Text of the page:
Though I want to note that the key to making this framework successful is ensuring the writer has a deep understanding of both the customer’s pain points and how the product actually solves them.
So to improve the freelancer’s understanding of the ICP’s pain points, we do two things:
- Provide the original customer research recordings to the freelancer
- Have them complete a questionnaire before writing a draft
The customer research recordings just live in a Google Drive and I send them to freelancers to listen to before starting on an account:
- What is the reader trying to discover based on the keyword they typed in?
- Search Intent and Knowledge Level of the Searcher: What products are they researching? Where are they in the buying journey? E.g. Are they comparison shopping? Are they just trying to learn about the products available? Do they likely know about our client’s product or not yet?
- What was the customer doing before or without the client’s product? What sucked about it? What were the pain points in this “pre-product” life for the customer?
- How does the product solve those pain points (i.e. what are the main benefits for the customer when/if they use the clients product)?
Once the writer has answered these questions, it becomes much easier for them to set up this framework in the draft and it’s also much easier for you to edit the post.
Does it Include Original Anecdotes or Stories?
Original stories and anecdotes are excellent ways to emphasize a product benefit or help the reader visualize a concept/idea you’re explaining.
Many writers include statistics or rather generic examples in their blog posts, though I find that this leads to copycat content.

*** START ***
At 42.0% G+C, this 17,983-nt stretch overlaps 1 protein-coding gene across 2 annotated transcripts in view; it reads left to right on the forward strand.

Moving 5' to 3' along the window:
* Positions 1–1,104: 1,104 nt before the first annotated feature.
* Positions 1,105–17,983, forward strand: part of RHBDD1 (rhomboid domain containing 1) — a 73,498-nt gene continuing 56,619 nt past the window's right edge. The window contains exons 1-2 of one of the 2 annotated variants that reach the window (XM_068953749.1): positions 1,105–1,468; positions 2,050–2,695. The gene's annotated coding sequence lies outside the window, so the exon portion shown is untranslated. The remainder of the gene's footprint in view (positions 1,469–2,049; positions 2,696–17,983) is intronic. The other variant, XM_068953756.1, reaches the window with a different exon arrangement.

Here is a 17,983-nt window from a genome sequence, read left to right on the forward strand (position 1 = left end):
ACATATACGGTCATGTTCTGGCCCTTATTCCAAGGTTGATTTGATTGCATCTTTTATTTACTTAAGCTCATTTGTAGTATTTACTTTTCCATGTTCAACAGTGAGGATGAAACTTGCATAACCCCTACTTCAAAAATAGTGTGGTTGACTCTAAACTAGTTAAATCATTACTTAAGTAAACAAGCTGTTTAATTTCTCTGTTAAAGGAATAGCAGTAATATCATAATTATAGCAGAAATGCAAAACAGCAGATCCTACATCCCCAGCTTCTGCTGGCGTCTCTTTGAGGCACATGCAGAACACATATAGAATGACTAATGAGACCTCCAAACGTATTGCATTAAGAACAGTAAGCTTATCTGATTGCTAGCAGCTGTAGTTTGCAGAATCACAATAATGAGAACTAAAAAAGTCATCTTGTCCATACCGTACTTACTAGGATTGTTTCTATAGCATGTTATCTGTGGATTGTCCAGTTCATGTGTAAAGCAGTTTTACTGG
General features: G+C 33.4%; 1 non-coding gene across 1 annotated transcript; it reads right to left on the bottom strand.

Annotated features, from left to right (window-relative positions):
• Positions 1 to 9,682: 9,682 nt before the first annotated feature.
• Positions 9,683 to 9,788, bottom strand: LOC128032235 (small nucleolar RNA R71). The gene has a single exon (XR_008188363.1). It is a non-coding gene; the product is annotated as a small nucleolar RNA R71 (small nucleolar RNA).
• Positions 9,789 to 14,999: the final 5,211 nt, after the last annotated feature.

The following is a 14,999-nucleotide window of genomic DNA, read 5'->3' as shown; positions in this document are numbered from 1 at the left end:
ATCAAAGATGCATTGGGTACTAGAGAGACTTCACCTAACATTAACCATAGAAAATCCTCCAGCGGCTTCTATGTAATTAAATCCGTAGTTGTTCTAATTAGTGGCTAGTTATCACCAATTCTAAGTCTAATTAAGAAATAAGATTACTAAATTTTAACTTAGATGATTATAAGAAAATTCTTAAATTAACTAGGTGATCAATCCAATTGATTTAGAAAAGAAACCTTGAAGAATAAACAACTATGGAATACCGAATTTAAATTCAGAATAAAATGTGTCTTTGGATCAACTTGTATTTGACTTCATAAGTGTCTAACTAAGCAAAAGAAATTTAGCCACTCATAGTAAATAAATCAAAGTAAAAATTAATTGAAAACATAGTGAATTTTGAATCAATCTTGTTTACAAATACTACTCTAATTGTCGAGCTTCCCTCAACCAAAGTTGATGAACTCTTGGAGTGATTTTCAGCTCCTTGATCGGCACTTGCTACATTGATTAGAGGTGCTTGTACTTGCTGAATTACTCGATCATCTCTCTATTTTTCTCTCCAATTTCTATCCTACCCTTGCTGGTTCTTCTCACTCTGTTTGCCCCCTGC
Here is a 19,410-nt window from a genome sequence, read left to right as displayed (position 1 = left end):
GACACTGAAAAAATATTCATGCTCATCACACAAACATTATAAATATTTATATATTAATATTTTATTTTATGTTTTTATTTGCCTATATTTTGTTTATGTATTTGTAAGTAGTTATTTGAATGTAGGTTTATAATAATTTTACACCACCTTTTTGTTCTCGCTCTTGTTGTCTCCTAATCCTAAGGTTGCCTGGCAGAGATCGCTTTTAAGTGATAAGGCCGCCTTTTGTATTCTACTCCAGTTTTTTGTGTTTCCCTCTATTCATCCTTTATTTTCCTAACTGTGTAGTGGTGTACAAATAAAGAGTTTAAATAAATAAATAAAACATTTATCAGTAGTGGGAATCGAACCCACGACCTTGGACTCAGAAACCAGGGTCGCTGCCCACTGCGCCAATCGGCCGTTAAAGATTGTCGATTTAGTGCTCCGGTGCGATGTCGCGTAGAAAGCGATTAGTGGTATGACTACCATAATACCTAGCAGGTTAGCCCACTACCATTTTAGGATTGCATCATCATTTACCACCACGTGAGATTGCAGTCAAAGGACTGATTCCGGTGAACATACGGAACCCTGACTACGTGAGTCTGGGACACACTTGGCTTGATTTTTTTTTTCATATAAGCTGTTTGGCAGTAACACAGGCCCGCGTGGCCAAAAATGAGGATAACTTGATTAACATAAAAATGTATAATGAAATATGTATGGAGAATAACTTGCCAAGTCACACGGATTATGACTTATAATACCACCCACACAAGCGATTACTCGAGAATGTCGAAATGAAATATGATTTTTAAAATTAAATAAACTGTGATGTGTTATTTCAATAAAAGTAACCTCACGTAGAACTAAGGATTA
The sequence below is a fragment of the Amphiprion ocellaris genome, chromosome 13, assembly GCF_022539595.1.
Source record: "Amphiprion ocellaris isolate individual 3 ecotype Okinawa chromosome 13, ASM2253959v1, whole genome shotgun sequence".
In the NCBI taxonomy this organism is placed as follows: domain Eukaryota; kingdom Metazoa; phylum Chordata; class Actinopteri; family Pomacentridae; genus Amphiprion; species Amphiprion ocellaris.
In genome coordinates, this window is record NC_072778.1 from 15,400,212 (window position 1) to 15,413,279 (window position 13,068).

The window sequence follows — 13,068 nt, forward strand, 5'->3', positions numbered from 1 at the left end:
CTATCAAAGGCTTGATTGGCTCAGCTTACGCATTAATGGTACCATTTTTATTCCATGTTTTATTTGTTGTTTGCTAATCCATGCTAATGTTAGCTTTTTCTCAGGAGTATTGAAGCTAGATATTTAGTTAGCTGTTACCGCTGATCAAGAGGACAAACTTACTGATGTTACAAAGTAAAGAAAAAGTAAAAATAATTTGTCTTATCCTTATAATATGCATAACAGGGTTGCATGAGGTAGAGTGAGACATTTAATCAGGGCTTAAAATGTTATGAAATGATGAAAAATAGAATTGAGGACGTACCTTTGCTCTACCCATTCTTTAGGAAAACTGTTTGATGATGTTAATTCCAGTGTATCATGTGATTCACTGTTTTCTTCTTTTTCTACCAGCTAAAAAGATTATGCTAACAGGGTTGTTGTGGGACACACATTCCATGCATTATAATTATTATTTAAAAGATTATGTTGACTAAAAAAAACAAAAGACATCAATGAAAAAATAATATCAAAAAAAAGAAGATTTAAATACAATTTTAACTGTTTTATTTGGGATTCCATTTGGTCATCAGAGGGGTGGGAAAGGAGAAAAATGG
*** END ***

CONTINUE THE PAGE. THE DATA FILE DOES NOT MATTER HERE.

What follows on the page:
To solve this problem, I interview subject matter experts on the topic before writing a post, and they typically provide the originality that I need for the post.
For example, we recently completed a post targeting “how to structure a group coaching program.” To ensure I had some original content, I interviewed veteran coach Todd Herman. He gave me an inside look at how he structures his group coaching programs and I was able to use those examples to add more originality to the post. Check it out here:
However, even if you don’t have access to an expert to interview, you can still create anecdotes on your own. For example, the passage below is from the video editing software mentioned below. While there wasn’t a real example from the interview of how it works, the writer used a great anecdote to show how the feature is useful:
Being a content editor is sort of like being a doctor – there are literally thousands of different issues that could possibly arise. However, I find these issues to be the most common. So if you want to improve the quality of the content (beyond just the grammar), start with these five tips.
I’ll continue to update this post as I edit my own writer’s posts, so be sure to check back. In the meantime, if you want someone to edit your content – or better yet – take over your content marketing machine, contact me today.